To conclude: choosing the correct index length is something that requires practice and analysis of your actual data. Try to make them as short as possible, but long enough so that the number of unique entries in the index will be similar to a number of unique entries in the table.

Q: Which view can we query to see stats?

A: Do you mean index statistics?

SHOW INDEX FROM table_name
 will do it.

Q: We have an InnoDB table with 47 fields (mostly text); some are ft-indexed. I tried to do an alter table, and it ran for 24 hours. What is the best way to run an alter table to add one extra field? The table has 1.9 M rows and 47 columns with many indexes.

A: Adding a column requires a table copy. Therefore, the speed of this operation depends on the table size and speed of your disk. If you are using version 5.6 and later, adding a column would not block parallel queries (and therefore is not a big deal). If you are using an older version, you can always use the pt-online-schema-change utility from Percona Toolkit. However, it will run even more slowly than the regular

ALTER TABLE
. Unfortunately, you cannot speed up the execution of
ALTER TABLE
 much. The only thing that you can do is to use a faster disk (with options, tuned to explore speed of the disk).

However, if you do not want to have this increased IO affect the production server, you can alter the table on the separate instance, then copy tablespace to production and then apply all changes to the original table from the binary logs. The steps will be something like:

  1. Ensure you use option
    innodb_file_per_table
      and the big table has individual tablespace
  2. Ensure that binary log is enabled
  3. Start a new server (you can also use an existent stand-by slave).
  4. Disable writes to the table
  5. Record the binary log position
  6. Copy the tablespace to the new server as described here.
  7. Enable writes on the production server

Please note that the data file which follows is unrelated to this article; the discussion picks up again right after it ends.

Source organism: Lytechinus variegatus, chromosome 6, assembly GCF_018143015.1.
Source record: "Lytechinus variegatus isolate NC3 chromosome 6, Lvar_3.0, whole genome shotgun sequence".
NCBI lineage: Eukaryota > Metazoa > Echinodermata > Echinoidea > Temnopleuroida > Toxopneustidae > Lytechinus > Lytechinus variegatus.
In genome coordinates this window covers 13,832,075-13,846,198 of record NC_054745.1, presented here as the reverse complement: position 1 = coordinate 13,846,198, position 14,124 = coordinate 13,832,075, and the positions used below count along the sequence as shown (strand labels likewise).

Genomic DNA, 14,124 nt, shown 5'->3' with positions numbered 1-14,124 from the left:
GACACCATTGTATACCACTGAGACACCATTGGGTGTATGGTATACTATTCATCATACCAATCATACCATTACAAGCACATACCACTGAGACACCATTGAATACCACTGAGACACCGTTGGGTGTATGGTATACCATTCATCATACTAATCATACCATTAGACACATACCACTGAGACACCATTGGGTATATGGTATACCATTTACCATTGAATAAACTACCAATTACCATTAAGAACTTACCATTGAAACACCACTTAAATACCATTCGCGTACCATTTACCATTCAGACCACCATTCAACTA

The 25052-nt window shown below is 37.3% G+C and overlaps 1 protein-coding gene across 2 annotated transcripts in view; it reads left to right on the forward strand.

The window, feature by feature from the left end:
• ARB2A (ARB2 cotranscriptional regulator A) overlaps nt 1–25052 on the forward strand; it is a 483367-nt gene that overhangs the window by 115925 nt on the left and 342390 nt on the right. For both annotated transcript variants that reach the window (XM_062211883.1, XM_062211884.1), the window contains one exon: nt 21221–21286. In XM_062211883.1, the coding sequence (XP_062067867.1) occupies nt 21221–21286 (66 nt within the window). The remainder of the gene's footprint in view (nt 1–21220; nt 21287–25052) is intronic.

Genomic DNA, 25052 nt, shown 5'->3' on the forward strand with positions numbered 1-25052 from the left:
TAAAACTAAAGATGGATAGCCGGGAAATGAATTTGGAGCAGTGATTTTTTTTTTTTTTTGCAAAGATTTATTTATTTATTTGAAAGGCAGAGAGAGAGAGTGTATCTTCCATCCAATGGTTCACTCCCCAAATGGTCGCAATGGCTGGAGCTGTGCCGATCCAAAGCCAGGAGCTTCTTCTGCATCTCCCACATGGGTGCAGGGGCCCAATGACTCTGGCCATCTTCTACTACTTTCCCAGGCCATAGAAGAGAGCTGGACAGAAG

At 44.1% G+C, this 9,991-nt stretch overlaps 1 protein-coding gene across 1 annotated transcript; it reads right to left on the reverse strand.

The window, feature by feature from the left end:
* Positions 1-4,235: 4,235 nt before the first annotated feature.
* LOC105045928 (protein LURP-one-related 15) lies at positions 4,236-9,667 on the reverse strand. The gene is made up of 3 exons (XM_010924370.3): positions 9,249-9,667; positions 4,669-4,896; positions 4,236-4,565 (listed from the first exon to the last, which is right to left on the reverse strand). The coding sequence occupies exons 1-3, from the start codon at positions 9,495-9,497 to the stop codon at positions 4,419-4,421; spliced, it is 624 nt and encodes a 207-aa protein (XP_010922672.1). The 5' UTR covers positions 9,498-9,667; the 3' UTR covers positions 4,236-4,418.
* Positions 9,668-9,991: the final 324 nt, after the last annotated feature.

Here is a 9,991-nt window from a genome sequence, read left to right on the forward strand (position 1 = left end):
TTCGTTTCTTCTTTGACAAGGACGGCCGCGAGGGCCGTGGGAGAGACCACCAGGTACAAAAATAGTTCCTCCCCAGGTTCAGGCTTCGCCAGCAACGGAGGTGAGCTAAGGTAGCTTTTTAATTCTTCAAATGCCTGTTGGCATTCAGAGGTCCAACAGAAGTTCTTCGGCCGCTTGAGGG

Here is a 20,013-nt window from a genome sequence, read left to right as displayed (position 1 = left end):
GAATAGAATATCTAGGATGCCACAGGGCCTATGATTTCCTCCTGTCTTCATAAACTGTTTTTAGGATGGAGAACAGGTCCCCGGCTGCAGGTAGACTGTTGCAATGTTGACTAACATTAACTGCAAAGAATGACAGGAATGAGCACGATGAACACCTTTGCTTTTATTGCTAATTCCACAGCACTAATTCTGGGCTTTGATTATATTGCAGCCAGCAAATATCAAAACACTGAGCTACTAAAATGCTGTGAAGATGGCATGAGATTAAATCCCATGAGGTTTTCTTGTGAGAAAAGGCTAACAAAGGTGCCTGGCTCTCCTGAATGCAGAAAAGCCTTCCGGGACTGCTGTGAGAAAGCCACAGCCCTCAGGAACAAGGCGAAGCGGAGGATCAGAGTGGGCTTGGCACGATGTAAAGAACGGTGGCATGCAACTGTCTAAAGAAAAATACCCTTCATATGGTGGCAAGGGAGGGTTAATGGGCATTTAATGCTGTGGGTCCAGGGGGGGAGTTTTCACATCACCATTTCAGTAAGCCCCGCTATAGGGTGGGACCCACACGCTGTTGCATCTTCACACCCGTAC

8. Run
    ALTER TABLE
     on the new server you created in step 2 (it will still take 24 hours)
  9. Stop writes to the table on the production server
  10. Copy the tablespace, altered in step 7
  11. Apply all writes to this table, which are in the binary logs after position, recorded in step 4.
  12. Enable writes to the table

This scenario will take even more time overall, but will have minimal impact on the production server

Q: If there is a compound index like index1(emp_id,date), will the following query be able to use index? “select * from table1 where emp_id = 10”

A: Yes. At least it should.

Q: Are 

filesort
 and
temporary
 in extended info for explain not good?

A: Regarding

filesort
: it depends. For example, you will always have the word
filesort
” for tables which perform 
ORDER BY
 and cannot use an index for
ORDER BY
. This is not always bad. For example, in this query:

mysql> explain select emp_no, first_name from employees where emp_no <20000 order by first_nameG
*************************** 1. row ***************************
           id: 1
  select_type: SIMPLE
        table: employees
   partitions: NULL
         type: range
possible_keys: PRIMARY
          key: PRIMARY
      key_len: 4
          ref: NULL
         rows: 18722
     filtered: 100.00
        Extra: Using where; Using filesort
1 row in set, 1 warning (0,01 sec)

the primary key used to resolve rows and

filesort
 were necessary and not avoidable. You can read about different
filesort
 algorithms here.

Regarding

Using temporary
: this means what during query execution temporary table will be created. This is can be not good, especially if the temporary table is large and cannot fit into memory. In this case, it would be written to disk and slow down operations. But, again, sometimes creating temporary tables in not avoidable, for example, if you have both
GROUP BY
 and
ORDER BY
 clauses which list columns differently as stated in the user manual.

Q: Is

key_len
 length more of a good thing for query execution?

A:

key_len
 field is not
NULL
 for all queries that use and index, and just shows the length of the key part used. It is not good or bad, it is just for information. You can use this information, for example, to identify which part of combined index is used to resolve the query.

Q: Does an alter query go for an optimizer check?

A: No. You can check it either by enabling optimizer trace, running

ALTER
 and find what trace is empty. Or by enabling the debug option and searching the resulting trace for
optimize
.

Q: A query involves four columns that are all individually covered by an index. The optimizer didn’t merge indexes because of cost, and even didn’t choose the composite index I created.

A: This depends on the table definition and query you used. I cannot provide a more detailed answer based only on this information.

Q cont.: Finally, only certain composite indexes were suitable, the column order in the complex index mattered a lot. Why couldn’t the optimizer merge the four individual single column indexes, and why did the order of the columns in the composite index matter?

A: Regarding why the optimizer could not merge four indexes, I need to see how the table is defined and which data is in these indexed columns. Regarding why the order of the columns in the composite index matters, it depends on the query. Why the optimizer can use an index, say, on